Aspergillus carbonarius v1.0
Please note that this organism is for archival use only. Please see the current Aspergillus carbonarius ITEM 5010 v3 site for the latest data and information.

Aspergillus species related to Aspergillus niger (Aspergillus section Nigri) are important models for the study of eukaryotic protein secretion, the effects of various environmental factors on suppressing or triggering the export of diverse biomass degrading enzymes, molecular mechanisms critical to fermentation process development, and mechanisms involved in the control of fungal morphology. High quality genomic sequence of A. carbonarius will enable the application of high throughput global proteomics, reverse genetic studies of genes, and a variety of bioinformatic analyses in this important ascomycete. In addition, comparison of the A. carbonarius sequence to A. niger will be used to 1) improve gene model prediction and annotation, 2) discover conserved regulatory domains, 3) gain further insight into the taxonomy of Aspergillus section Nigri, and 4) elucidate the genetic basis for metabolic diversity between closely related species.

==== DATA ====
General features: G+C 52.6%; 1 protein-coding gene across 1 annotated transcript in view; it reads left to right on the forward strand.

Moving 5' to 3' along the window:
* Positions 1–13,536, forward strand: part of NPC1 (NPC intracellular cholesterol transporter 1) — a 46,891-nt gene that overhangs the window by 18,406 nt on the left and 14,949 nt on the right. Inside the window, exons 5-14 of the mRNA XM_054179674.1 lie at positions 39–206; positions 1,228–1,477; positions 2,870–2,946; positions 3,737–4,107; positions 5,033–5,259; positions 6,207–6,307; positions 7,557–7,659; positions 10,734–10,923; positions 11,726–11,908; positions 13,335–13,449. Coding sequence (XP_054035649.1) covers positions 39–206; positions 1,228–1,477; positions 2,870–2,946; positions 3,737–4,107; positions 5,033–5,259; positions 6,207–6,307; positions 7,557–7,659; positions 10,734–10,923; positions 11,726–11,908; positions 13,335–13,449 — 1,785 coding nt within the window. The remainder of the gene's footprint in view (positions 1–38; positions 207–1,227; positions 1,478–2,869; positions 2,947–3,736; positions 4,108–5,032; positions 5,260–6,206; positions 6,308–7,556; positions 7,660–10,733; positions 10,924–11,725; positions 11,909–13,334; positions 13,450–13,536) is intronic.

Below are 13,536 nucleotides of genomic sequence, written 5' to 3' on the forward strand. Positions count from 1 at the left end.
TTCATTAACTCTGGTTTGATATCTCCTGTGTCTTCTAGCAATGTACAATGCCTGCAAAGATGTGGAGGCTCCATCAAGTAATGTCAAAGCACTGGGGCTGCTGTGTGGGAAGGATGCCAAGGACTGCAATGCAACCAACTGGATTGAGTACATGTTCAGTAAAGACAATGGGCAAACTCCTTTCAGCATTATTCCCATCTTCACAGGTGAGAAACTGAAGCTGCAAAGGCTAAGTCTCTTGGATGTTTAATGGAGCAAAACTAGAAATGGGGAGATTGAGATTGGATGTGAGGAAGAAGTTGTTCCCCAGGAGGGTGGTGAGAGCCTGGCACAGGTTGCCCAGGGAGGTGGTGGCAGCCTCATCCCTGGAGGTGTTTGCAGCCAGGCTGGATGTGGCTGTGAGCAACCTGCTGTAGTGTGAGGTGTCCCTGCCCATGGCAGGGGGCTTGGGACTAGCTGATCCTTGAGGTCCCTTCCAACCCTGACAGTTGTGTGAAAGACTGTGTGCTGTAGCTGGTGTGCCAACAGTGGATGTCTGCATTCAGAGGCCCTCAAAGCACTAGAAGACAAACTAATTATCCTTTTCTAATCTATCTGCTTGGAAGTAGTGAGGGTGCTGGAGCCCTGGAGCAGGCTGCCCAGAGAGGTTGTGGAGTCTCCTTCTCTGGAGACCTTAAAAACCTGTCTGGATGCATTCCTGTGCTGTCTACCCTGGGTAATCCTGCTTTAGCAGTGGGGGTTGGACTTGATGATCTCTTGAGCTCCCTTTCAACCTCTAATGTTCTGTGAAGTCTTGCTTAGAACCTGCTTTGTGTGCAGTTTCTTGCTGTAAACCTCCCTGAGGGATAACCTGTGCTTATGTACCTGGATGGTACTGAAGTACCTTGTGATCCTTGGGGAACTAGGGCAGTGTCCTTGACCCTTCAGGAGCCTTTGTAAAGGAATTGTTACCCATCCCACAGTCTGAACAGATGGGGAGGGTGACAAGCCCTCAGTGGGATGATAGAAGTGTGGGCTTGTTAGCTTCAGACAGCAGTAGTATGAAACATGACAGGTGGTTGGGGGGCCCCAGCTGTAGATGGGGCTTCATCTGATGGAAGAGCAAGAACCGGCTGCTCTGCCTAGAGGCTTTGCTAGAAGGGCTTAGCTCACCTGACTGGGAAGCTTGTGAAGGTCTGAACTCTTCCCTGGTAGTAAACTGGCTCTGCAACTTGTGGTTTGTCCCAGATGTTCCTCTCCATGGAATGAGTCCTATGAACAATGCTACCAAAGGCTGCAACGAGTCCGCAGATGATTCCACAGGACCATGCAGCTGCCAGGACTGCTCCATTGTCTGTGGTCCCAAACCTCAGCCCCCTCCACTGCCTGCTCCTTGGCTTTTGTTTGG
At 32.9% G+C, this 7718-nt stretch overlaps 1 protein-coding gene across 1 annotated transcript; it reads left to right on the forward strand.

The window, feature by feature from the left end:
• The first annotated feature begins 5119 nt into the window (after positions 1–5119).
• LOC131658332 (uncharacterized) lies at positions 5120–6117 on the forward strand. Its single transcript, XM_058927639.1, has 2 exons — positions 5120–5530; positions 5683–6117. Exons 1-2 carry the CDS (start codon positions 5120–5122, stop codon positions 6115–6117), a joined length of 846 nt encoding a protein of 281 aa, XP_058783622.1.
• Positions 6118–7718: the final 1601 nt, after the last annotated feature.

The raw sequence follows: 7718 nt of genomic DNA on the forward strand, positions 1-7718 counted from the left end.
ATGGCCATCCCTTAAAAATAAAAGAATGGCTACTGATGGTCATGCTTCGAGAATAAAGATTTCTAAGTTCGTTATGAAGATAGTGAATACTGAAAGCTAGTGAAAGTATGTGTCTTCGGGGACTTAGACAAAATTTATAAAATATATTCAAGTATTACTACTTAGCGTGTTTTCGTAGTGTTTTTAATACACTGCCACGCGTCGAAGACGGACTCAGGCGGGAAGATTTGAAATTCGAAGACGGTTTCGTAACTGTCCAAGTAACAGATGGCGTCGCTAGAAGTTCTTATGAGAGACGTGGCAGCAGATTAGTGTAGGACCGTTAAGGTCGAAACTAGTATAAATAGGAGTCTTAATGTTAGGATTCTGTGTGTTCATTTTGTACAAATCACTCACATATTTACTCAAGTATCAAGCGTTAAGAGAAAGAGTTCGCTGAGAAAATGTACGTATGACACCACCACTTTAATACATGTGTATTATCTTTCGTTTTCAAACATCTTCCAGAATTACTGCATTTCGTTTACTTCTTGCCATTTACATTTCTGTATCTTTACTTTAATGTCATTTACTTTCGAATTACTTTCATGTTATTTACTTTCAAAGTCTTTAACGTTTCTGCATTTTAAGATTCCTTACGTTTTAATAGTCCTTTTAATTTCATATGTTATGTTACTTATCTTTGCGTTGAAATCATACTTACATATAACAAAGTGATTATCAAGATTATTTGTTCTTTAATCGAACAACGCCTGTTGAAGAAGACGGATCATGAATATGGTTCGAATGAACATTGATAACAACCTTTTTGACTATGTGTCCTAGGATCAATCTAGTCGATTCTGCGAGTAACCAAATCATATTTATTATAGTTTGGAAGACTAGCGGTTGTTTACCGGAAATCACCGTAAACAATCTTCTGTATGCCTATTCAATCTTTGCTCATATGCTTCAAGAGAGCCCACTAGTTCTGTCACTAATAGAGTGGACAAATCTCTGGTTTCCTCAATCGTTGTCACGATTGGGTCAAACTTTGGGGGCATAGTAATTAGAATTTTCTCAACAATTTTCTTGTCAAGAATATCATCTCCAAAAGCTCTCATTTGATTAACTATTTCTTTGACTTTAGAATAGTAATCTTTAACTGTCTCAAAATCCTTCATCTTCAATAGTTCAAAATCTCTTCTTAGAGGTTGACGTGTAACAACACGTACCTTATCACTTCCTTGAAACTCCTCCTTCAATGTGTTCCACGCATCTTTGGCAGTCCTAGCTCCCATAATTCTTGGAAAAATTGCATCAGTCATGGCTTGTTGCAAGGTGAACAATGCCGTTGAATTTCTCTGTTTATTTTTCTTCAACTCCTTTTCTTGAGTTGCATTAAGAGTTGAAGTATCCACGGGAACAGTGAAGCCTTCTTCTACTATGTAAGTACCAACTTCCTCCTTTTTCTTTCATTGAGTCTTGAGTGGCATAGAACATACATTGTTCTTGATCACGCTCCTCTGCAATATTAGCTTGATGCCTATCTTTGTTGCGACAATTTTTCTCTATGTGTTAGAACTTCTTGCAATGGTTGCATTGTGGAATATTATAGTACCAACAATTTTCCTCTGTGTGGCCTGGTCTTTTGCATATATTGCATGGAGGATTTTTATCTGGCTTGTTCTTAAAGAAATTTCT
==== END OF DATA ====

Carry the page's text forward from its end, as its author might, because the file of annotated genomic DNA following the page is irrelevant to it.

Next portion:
Aspergillus carbonarius resembles A. niger in many features, and indeed the two species are very closely related. A. carbonarius differs from A. niger most notably in the production of larger spores, although other minor morphological differences exist. The available information on its physiology indicates a broad similarity to A. niger. Recently, black aspergilli, mainly Aspergillus carbonarius and members of the Aspergillus niger aggregate, have been described as a main possible sources of ochratoxin (OTA) contamination in grapes from Argentina and Brazil, France, Italy, Spain, Portugal, Greece and Australia as well as in dried vine fruits from different origins. Strong evidence of the contribution of A. carbonarius to the OTA contamination of wine has been also reported. Ochratoxin A is a highly harmful metabolite classified in 1993 by the International Agency for Research on Cancer (IARC, 1993) as a possible human carcinogenic toxin (group 2B).